LH: Well, naturally, I heard about it in the news about… Everyone’s obviously aware of it. And yeah, we were contacted and so Martin took time to speak to me on the phone and explain his and his team’s goals if they were to win the bid, which was incredibly exciting, and it was very much aligned with my values and again, it’s … As a kid I remember I remember collecting all the stickers. I don’t know if you remember, when you go down to the store and get those books and you had to then trade cards. I remember filling all those up as a kid and trading them for pennies, trading them for sweets with other kids, for the most valuable cards. And when I was younger I was trying I was trying to be the best player I could be and actually play for a team. So I was trying to try out for Stevenage Borough when I was younger, but then I ended up following the racing space, but I could have only ever dreamed of being part of a team and a natural, integral part of a team, so that’s for me the most exciting thing.

Q: (Christian Nimmervoll – motorsport-total.comLewis if you manage to win number eight this year or next year, does that change the chances of you signing a new contract or doesn’t it affect it at all?

LH: That’s firstly a really tall order. And that’s not something that’s immediately at the forefront of my mind. I think we’re all sent these challenges through our through our journeys and through our lives and this is one that I’m really enjoying. I’m really enjoying spending more time with the team, deeper dives into engineering,  into aero characteristics, development of the simulator and the simulation tools. I think it’s enabled me to become even more involved in development which is exciting. I think I still feel fresh and still feel young, to be honest, even though I’m around all these youngsters here. So, I don’t think that’s going to be the deciding factor whether I continue or not. I plan to be here.

Q: (Dieter Rencken – Racing News 365) Lewis, again on the Chelsea Football Club thing, if you don’t mind. Given the controversial ownership at the moment, given the fact that when Roman Abramovich purchased the team back in 2010 (sic), there were suggestions that the Kremlin was actually involved. And then given your human rights interest, is it something savoury about the deal, dealing with these sort of people?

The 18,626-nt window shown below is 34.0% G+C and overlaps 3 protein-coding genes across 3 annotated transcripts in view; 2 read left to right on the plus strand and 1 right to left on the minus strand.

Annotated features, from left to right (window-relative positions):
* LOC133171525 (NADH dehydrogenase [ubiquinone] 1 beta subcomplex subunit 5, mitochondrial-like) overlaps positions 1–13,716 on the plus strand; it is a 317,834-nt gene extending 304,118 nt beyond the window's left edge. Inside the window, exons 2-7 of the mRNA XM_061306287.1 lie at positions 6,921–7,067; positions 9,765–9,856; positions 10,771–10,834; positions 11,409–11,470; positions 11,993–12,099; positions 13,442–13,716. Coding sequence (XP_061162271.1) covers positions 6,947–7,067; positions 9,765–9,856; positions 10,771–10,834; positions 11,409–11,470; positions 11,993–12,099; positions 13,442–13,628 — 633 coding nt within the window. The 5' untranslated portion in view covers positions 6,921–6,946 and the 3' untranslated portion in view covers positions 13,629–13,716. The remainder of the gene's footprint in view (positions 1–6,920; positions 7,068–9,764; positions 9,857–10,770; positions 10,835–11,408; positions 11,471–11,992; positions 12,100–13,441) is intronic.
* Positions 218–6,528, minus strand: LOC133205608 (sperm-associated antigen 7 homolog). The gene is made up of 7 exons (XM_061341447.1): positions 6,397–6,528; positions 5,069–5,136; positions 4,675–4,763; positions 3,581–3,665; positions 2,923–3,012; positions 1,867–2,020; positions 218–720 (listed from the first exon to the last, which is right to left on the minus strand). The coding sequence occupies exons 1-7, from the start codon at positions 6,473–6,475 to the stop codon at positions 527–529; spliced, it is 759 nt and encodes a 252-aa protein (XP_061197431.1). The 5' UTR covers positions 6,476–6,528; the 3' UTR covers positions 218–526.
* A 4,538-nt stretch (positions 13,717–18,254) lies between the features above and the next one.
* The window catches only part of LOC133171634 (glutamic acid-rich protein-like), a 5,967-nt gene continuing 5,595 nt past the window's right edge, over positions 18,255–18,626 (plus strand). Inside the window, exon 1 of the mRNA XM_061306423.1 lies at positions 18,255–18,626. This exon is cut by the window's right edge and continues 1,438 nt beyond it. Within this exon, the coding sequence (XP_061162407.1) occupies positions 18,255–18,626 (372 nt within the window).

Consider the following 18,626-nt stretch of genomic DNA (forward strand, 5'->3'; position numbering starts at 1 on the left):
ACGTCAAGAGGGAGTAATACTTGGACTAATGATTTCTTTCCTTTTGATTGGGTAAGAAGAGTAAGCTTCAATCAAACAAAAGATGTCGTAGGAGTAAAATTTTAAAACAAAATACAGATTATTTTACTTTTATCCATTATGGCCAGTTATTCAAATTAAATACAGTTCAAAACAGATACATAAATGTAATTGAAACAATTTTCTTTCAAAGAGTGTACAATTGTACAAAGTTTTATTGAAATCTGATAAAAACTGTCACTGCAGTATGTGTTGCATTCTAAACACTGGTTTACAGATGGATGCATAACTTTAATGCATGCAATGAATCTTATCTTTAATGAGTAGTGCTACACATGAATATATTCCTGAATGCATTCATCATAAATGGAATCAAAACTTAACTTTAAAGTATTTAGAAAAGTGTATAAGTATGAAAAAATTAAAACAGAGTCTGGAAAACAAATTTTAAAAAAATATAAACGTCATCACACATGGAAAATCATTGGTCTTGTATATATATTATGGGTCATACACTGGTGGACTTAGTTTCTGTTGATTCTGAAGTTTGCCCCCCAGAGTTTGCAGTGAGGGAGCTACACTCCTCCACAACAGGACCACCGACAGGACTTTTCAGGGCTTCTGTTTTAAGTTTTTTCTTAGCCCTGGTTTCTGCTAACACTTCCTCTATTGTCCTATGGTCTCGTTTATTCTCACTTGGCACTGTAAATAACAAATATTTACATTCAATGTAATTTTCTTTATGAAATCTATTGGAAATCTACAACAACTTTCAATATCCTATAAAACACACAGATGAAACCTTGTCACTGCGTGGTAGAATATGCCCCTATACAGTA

LH: Well, I mean, firstly, we’re trying to acquire a team and move it forward. This is a team, this is all about the community. That’s what really makes a football team. It’s the people in and around it. They’ve done and been quite leading in the work in D&I and becoming more diverse and progressive. So, it’s not that we’re associating ourselves with previous owners. Our goal is to continue some of the work that they’ve already done and have even more of an impact and engage more with the community.

Q: (Matt Kew – Autosport) A question for Lewis again. Having won the final race at Indianapolis Motor Speedway, having to wait for Austin, seeing how that’s grown. And now we’re on the eve of the Miami Grand Prix. Just how pleased are you personally to see F1 finally crack in America in a big way?

LH: Yeah, I mean, growing up knowing how amazing the sport is and seeing that there was still quite a disconnect between the US and the rest of the world in terms of the passion for this sport, it’s really amazing to see that we’ve cracked it and there’s a growing love in the States. There are massive sporting fans out there. And I mean, Miami is going to be an experience for all of us, for the racing community, for those that are the fans out there that are watching, the fans that are going to be flying in that maybe have never been there before. The US has a lot to offer in that space. So it’s super exciting.

Q: (Ian Parkes – New York Times) Another question for Lewis on Chelsea. Lewis, football clubs are notorious for losing money. Chelsea’s last financial accounts, they lost £145.6 million after tax. So what have you been promised or told that your investment will get you? And what are you hoping it will achieve? Because I can’t imagine you’re making that investment to lose money. Thank you.